# Calculating A in SHM from x, v & a

how can you work out the amplitude knowing only displacement, velocity and acceleration?
I have been able to work out angular velocity, frequency and period, but I can't work out amplitude without knowing either the spring constant, the mass or the phase angle.

## Answers and Replies

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Hootenanny
Staff Emeritus
Gold Member
Welcome to PF,

Why don't you post what you have thus far?

HINT: What is the velocity of the particle when it is at it's amplitude?

Welcome to PF,
Thank you, it seems like a nice place :)

Why don't you post what you have thus far?
I have these equations

x=Acos($$\omega$$t+$$\phi$$)
v=-A$$\omega$$sin($$\omega$$t + $$\phi$$)
a=-$$\omega$$$$^{2}$$cos($$\omega$$t+$$\phi$$) =$$\omega$$x

I could work out $$\omega$$ by re arranging the equation for a.

HINT: What is the velocity of the particle when it is at it's amplitude?
It's 0, but I'm still left with two unknown variables, $$\phi$$ and A, am I not?

edit: why does omega keep showing up as superscript?

Hootenanny
Staff Emeritus
Gold Member
Have you any initial conditions, such as whether it starts from x=A or x=0?

Sorry, I should have typed up the question from the start:
You are watching an object in SHM. When the object is displaced 0.600m to the right of its equilibrium position, it has a velocity of 2.20 m/s to the right and an acceleration of 8.40 m/s$$^{2}$$ to the left. How much farther from this point will the object move before it stops momentarily and then starts to move back to the left?
I struggled with this for hours and concluded that the question must be wrong, but I went to the homepage of the textbook and downloaded the errata and didn't find anything.

Hootenanny
Staff Emeritus
Gold Member
It seems to me that you have a system of simultaneous equations.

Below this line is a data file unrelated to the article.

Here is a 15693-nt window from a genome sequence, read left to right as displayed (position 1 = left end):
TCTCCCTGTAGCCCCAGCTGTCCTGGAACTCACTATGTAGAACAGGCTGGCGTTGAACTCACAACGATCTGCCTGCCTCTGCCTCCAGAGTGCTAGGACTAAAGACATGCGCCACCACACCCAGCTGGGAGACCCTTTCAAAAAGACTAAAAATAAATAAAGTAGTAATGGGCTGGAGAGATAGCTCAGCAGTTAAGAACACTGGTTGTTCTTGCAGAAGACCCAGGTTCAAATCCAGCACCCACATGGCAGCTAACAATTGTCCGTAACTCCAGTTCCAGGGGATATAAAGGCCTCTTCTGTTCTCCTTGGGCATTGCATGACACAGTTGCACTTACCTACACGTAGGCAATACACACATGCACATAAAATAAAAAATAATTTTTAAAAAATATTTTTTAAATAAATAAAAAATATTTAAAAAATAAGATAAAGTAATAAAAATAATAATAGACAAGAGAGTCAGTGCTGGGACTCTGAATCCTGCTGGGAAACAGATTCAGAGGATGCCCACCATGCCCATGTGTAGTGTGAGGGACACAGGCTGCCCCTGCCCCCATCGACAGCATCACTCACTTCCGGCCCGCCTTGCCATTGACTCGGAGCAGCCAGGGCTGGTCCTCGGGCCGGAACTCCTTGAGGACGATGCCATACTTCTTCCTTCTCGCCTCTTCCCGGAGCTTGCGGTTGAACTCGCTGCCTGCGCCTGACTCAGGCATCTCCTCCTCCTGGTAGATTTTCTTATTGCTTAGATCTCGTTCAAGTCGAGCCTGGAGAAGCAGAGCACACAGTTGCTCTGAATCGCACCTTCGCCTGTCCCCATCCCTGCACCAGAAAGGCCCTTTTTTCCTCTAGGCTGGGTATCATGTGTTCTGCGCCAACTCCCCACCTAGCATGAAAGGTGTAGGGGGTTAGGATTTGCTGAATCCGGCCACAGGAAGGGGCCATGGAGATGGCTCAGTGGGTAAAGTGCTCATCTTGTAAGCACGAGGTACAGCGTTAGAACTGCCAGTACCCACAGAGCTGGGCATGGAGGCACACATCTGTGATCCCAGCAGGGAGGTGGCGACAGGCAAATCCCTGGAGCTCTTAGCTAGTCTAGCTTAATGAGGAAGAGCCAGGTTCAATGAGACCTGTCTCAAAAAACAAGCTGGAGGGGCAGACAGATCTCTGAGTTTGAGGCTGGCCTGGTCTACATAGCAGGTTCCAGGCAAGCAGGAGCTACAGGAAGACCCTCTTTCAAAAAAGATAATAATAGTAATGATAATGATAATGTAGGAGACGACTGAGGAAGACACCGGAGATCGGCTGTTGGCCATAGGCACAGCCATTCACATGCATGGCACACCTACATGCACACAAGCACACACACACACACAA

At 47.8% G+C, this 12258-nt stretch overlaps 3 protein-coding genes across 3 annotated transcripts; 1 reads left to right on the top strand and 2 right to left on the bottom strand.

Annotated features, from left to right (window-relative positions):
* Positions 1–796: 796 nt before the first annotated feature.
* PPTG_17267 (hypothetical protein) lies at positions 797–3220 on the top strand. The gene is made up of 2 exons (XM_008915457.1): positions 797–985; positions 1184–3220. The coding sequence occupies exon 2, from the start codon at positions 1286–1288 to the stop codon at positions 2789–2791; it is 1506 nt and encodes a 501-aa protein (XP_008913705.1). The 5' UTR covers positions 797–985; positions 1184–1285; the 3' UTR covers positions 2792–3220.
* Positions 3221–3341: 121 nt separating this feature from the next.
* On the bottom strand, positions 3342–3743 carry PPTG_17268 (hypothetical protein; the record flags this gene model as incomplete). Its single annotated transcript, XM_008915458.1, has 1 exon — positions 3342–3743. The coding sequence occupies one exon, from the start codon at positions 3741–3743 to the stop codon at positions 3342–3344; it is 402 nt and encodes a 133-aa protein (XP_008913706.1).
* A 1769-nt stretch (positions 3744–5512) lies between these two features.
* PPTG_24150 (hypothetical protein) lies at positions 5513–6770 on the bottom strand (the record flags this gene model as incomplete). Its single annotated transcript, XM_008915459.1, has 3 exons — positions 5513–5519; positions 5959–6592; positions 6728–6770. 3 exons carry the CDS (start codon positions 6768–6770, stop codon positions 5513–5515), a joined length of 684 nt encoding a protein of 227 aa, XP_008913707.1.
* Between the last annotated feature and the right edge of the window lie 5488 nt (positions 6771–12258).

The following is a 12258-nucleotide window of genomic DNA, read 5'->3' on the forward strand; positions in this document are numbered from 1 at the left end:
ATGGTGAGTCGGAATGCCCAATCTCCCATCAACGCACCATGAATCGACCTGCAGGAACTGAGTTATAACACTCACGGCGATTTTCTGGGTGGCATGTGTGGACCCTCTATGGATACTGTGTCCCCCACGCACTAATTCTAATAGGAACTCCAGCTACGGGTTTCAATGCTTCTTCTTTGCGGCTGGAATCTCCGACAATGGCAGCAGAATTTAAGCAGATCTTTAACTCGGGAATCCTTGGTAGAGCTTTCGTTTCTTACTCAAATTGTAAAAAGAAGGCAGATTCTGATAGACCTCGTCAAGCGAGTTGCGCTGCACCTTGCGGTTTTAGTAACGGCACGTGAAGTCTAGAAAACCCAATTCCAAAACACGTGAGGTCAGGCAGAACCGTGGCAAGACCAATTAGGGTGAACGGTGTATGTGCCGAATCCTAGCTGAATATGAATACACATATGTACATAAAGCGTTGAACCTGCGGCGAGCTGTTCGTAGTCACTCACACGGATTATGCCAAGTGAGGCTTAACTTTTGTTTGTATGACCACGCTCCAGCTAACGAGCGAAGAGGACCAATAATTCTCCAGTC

Which values of $\left(\omega t + \phi\right)$ correspond to the particle being at x=A?

Last edited:
when x=A, $\left(\omega t + \phi\right)$=0

I still can't solve it though, I just end up with division of 0, can you confirm that it really is solvable?

alphysicist
Homework Helper
Hi mudkip9001,

Try conservation of energy. Equate the energy at the given point to the energy at the amplitude. What do you get?

but I don't know neither k nor m

alphysicist
Homework Helper
You'll be able to get rid of them by using what you know about the acceleration.

alphysicist
Homework Helper
What I mean is that although you don't know either k or m, you can find the value of (k/m).

I just wrote all this, and then figured it out myself just as I finished. But I guess I might as well post t anyway. Thanks for all your help, I'm very relieved now (but I also feel a bit dumb, since I was so sure there was something wrong with the question:grumpy:).

Thanks, I never thought of that. However, I'm still not getting the same answer as the book:

$$\frac{1}{2}$$kx$$^{2}$$ + $$\frac{1}{2}$$mv$$^{2}$$ = $$\frac{1}{2}$$kA$$^{2}$$

solving for a gives me A=$$\sqrt{x^{2}+\frac{m}{k}v^{2}}$$

$$\frac{-x}{a}$$=$$\frac{m}{k}$$=0.0714

so
A=$$\sqrt{0.6^{2}+0.0714*2.2^{2}}$$=0.840m

but the book says 0.240m, where did I go wrong?
where I went wrong was that the question is how much further it would go, not the amplitude.

What you were missing is squaring the quantity m/k (i.e., A = \sqrt((x^2+v^2)/(x/a)^2)
(Sorry I couldn't write this in pretty-print. I'm new here.)